Round table: Valorisation of by-products from the olive oil extraction process

The fruit of the olive tree has been known as a noble food for thousands of years. Considering the food application of the fruit, initially, more than 9000 years ago, the fruit was used exclusively as an edible fruit. Later as a source the use of the fruit as a foodstuff was limited to the oil or fermented edible olives for centuries.

In recent years, the food industry has been increasingly trying to produce by-products from the extraction of fats and oils, proteins or sugars to produce food or animal feed. On the one hand, this helps the more cost-efficient production of the main product itself through improved utilization of raw materials, on the other hand, the extraction and utilization of other ingredients is sustainable. This also applies to „alpeorujo” the wet pomace after the oil extraction.

The technologies for oil extraction developed from the improvement of pressing processes, through the introduction of the 3-phase technique in the 1960s and 1970s, to the application of the ecological 2-phase process in the Spanish campaign of 1992/93. Since then, the treatment of the moist 2-phase pomace has repeatedly been the focus of scientific and practical investigations. This is a dispersion of fruit water together with the pulp and pits fragments. The de-oiled fruit pulp consists of approx. 65% water, 1-2% polyphenols, up to 19% sugar and 3-5% proteins.

This pomace is currently collected and de-oiled and de-pitted again in the pomace processing plants, then dried and usually incinerated. Some of the separated pomace fragments are further processed into activated carbon and then used as such.

This is where the investigations began. GEA AG is not only a supplier of machines and systems, but also develops processes to offer customers process engineering solutions that can be implemented with the machines we sell. For this purpose, GEA has its own process engineering R&D departments, for decanters and separators both in Oelde and in cooperation with the Center of Competence for olive oil in Úbeda/Jaén.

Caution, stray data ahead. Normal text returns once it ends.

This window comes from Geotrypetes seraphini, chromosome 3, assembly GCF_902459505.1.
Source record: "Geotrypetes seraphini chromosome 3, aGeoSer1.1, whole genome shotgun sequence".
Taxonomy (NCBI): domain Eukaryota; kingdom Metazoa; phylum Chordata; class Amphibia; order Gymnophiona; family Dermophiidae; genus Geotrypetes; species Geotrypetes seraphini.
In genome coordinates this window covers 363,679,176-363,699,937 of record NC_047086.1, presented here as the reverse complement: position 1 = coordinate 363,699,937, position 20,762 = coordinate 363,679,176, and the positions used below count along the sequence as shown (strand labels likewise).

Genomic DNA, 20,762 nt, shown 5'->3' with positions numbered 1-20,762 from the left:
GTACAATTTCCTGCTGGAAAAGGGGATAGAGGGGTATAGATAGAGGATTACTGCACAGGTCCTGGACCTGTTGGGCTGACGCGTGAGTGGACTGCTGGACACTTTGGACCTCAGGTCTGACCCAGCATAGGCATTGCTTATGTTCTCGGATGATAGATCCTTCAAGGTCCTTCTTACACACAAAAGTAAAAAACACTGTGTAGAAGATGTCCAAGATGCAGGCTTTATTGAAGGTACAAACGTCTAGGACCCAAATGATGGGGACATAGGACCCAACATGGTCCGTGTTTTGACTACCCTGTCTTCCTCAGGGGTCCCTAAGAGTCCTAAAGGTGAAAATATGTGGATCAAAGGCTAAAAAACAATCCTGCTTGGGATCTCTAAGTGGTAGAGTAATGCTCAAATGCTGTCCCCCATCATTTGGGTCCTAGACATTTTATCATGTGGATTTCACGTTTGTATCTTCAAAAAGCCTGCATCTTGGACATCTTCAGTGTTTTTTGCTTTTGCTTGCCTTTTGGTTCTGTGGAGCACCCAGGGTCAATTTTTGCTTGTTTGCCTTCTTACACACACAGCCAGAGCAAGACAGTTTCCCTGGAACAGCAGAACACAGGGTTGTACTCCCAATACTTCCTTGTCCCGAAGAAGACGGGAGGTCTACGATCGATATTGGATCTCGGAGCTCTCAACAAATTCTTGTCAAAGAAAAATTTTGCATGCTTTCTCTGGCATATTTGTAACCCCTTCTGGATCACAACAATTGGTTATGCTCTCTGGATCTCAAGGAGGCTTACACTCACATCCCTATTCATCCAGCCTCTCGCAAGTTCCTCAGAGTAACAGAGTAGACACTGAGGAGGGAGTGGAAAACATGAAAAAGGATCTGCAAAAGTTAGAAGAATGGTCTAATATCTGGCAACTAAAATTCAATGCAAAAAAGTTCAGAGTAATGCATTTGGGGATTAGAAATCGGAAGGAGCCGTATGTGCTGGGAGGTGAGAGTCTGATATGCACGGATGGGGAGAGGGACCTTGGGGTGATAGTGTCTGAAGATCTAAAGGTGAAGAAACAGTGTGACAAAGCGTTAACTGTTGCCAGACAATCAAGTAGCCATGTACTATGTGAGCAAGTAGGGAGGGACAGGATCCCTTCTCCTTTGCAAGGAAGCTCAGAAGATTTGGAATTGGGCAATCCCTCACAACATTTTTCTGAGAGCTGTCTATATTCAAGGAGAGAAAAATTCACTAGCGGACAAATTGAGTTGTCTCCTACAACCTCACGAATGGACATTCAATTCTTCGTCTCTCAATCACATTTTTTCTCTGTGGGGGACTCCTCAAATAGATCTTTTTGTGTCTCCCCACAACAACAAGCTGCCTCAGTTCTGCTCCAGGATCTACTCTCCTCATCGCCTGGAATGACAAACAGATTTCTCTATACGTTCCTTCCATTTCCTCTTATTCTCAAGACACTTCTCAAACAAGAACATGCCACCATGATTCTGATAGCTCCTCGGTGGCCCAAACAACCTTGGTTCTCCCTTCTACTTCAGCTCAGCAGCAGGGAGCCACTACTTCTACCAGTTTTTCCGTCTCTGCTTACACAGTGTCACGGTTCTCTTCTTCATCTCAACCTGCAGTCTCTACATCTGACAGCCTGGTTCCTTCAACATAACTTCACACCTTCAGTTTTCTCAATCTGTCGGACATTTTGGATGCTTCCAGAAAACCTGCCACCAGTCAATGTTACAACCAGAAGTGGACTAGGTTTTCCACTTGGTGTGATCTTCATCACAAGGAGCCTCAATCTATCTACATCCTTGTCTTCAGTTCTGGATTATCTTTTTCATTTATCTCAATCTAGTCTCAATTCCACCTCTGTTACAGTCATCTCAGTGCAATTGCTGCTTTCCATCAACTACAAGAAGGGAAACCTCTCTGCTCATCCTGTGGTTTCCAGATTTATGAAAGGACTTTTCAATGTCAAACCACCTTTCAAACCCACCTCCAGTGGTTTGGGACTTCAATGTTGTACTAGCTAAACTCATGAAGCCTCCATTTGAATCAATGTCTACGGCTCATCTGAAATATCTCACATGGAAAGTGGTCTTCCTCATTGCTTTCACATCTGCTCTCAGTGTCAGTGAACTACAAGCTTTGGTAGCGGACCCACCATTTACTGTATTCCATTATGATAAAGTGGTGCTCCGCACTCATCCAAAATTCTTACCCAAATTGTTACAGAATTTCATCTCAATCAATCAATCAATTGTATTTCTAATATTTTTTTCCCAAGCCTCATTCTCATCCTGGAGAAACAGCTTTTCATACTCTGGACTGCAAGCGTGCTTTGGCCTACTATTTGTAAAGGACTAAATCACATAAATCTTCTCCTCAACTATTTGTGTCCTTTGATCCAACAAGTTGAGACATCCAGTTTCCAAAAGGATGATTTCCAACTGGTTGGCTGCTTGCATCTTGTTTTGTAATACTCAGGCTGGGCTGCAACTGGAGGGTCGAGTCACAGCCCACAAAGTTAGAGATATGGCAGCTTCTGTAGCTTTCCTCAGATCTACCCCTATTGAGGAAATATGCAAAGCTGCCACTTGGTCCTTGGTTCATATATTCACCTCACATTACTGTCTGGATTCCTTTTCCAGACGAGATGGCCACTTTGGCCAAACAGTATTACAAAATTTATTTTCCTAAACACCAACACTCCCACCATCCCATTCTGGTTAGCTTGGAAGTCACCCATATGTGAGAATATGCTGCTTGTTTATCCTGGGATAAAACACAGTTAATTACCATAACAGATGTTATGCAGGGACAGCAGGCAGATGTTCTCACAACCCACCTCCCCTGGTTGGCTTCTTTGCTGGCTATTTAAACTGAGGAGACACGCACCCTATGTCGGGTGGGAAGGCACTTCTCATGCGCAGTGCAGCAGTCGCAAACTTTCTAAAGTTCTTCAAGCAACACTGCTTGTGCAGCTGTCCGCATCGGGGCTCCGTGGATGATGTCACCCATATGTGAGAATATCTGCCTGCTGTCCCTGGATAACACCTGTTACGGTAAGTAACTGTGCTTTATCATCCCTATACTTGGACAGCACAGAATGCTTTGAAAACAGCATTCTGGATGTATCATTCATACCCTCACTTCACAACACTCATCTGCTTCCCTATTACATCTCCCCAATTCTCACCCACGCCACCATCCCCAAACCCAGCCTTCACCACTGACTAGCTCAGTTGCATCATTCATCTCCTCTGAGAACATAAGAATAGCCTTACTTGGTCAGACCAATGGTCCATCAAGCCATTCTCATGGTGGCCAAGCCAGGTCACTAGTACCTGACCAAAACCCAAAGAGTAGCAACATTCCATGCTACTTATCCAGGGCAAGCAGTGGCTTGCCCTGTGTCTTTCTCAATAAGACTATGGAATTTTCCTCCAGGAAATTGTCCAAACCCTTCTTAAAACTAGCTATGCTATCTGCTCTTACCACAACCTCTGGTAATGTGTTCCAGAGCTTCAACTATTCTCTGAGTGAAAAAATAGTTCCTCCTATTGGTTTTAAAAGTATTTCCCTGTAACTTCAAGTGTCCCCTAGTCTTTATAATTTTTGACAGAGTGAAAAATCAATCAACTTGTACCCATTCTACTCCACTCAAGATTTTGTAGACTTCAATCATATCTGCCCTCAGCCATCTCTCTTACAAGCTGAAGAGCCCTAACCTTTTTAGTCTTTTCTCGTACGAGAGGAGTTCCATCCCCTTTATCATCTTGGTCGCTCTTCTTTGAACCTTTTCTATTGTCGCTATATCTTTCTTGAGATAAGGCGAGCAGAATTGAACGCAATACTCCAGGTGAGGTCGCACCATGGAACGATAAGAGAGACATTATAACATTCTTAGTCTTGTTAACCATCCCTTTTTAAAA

This specific process development fits in with GEA's sustainability strategy. The value-adding upcycling of a by-product of olive oil processing improves the environmental balance of processing for our customers.

Diese  spezielle Verfahrensentwicklung ist im Hinblick auf Nachhaltigkeit und Ökonomie und  neben der ständigen Verbesserung unserer Maschinen und Anlagen die Aufbereitung der Nebenprodukte, speziell des Alpeorujos, um daraus Wertstoffe zu generieren. Diese Wertestoffe sind neben dem Tresteröl auch z.B. die kleineren, bisher nicht abgetrennten Kernbruchstücke. Diese abzutrennen ist zwar technisch möglich, doch verbleibt ein nur schwer verarbeitbares Mus ohne Struktur; mit 72 bis 75% Feuchte als Nebenprodukt. Eine weitere Schwierigkeit ist die schnell einsetzende, unkontrollierte Fermentation des Zuckers zu Alkoholen und infolge des Luftkontaktes auch zu Essig. Essig- und Milchsäure werden zusätzlich durch die vorhandenen Bakterien gebildet. Zusammen mit den enzymatisch freigesetzten Fettsäuren (FFA-Gehalte > 15% sind nicht ungewöhnlich), verestern die Alkohole und bilden Wachse. Die Phenole liegen in einer toxischen Konzentration vor.
Der Vortrag zeigt Möglichkeiten auf zur Trennung des feuchten Tresters in Öl, in Fruchtwasser mit Zuckern und Phenolen, ferner in Kerne (100% der Menge) sowie in phenolarmen Trester. Dieser ist aufgrund seines erhöhten Protein- und Kohlenhydratanteils ein potenzielles Lebens- oder Futtermittel. Die Nutzung dieser Rohstoffe hängt von deren Qualität ab und diese wiederum ist nicht zuletzt abhängig von den Konditionen zur Ölgewinnung und der Ausführung der nachfolgenden Trennstufen.

This special process development is aimed at sustainability and economy and, in addition to the continuous improvement of our machines and systems, the processing of by-products, especially the Alpeorujo, in order to generate valuable materials. In addition to the pomace oil, these valuable materials also include, for example, the smaller, previously unseparated pits fragments. Although it is technically possible to separate these, what remains is a pulp without structure that is difficult to process; with 72 to 75% moisture as a by-product. A further difficulty is the rapid, uncontrolled fermentation of the sugar into alcohols and, as a result of contact with air, also into vinegar. Acetic acid and lactic acid are also formed by the bacteria present. Together with the enzymatically released fatty acids (FFA contents > 15% are not unusual), the alcohols esterify and form waxes. The phenols are present in a toxic concentration.

The presentation shows possibilities for separating the moist pomace into oil, fruit water with sugars and phenols, as well as pits (100% of the quantity) and low-phenolic pomace. Due to its high protein and carbohydrate content, the latter is a potential food or animal feed. The use of these raw materials depends on their quality, which in turn depends not least on the conditions for native oil extraction and the design of the subsequent separation stages.

The by-products have potential for use in the food, animal feed or chemical industry, for cosmetics and also for agriculture, regardless of whether they are obtained from the fresh pomace in the oil mill or from the fermented pomace of an orujera, a pomace processing company. They thus contribute to the added value of the olive oil industry.